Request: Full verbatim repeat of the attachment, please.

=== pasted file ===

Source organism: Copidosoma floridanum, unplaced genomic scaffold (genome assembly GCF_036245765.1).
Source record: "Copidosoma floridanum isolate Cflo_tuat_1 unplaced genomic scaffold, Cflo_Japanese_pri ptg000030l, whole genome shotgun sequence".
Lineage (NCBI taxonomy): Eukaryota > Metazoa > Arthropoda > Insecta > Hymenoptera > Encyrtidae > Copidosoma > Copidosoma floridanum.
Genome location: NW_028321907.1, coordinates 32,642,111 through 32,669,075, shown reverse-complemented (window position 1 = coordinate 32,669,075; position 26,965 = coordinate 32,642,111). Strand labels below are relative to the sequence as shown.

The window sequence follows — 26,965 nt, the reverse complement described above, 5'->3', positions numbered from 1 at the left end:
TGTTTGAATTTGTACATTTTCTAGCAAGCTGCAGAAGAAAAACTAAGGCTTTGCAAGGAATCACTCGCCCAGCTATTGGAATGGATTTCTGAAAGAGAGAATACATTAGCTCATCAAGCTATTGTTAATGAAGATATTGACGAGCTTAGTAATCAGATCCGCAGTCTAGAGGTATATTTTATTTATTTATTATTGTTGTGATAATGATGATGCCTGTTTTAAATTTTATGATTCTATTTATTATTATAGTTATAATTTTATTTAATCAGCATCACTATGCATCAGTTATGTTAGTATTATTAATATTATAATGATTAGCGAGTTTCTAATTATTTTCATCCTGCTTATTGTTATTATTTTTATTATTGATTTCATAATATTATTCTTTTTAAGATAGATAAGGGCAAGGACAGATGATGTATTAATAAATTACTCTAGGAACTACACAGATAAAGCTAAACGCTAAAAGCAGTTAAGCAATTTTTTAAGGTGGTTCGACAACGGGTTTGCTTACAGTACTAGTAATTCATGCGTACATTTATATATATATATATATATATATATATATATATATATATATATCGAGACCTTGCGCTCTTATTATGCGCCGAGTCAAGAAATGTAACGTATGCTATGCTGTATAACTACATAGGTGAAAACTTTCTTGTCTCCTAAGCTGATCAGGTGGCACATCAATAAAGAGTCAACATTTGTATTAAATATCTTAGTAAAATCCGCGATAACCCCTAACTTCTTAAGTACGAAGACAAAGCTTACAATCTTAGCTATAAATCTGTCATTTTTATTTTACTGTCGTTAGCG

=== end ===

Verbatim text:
Source organism: Copidosoma floridanum, unplaced genomic scaffold (genome assembly GCF_036245765.1).
Source record: "Copidosoma floridanum isolate Cflo_tuat_1 unplaced genomic scaffold, Cflo_Japanese_pri ptg000030l, whole genome shotgun sequence".
Lineage (NCBI taxonomy): Eukaryota > Metazoa > Arthropoda > Insecta > Hymenoptera > Encyrtidae > Copidosoma > Copidosoma floridanum.
Genome location: NW_028321907.1, coordinates 32,642,111 through 32,669,075, shown reverse-complemented (window position 1 = coordinate 32,669,075; position 26,965 = coordinate 32,642,111). Strand labels below are relative to the sequence as shown.

The window sequence follows — 26,965 nt, the reverse complement described above, 5'->3', positions numbered from 1 at the left end:
TGTTTGAATTTGTACATTTTCTAGCAAGCTGCAGAAGAAAAACTAAGGCTTTGCAAGGAATCACTCGCCCAGCTATTGGAATGGATTTCTGAAAGAGAGAATACATTAGCTCATCAAGCTATTGTTAATGAAGATATTGACGAGCTTAGTAATCAGATCCGCAGTCTAGAGGTATATTTTATTTATTTATTATTGTTGTGATAATGATGATGCCTGTTTTAAATTTTATGATTCTATTTATTATTATAGTTATAATTTTATTTAATCAGCATCACTATGCATCAGTTATGTTAGTATTATTAATATTATAATGATTAGCGAGTTTCTAATTATTTTCATCCTGCTTATTGTTATTATTTTTATTATTGATTTCATAATATTATTCTTTTTAAGATAGATAAGGGCAAGGACAGATGATGTATTAATAAATTACTCTAGGAACTACACAGATAAAGCTAAACGCTAAAAGCAGTTAAGCAATTTTTTAAGGTGGTTCGACAACGGGTTTGCTTACAGTACTAGTAATTCATGCGTACATTTATATATATATATATATATATATATATATATATATATATATATCGAGACCTTGCGCTCTTATTATGCGCCGAGTCAAGAAATGTAACGTATGCTATGCTGTATAACTACATAGGTGAAAACTTTCTTGTCTCCTAAGCTGATCAGGTGGCACATCAATAAAGAGTCAACATTTGTATTAAATATCTTAGTAAAATCCGCGATAACCCCTAACTTCTTAAGTACGAAGACAAAGCTTACAATCTTAGCTATAAATCTGTCATTTTTATTTTACTGTCGTTAGCG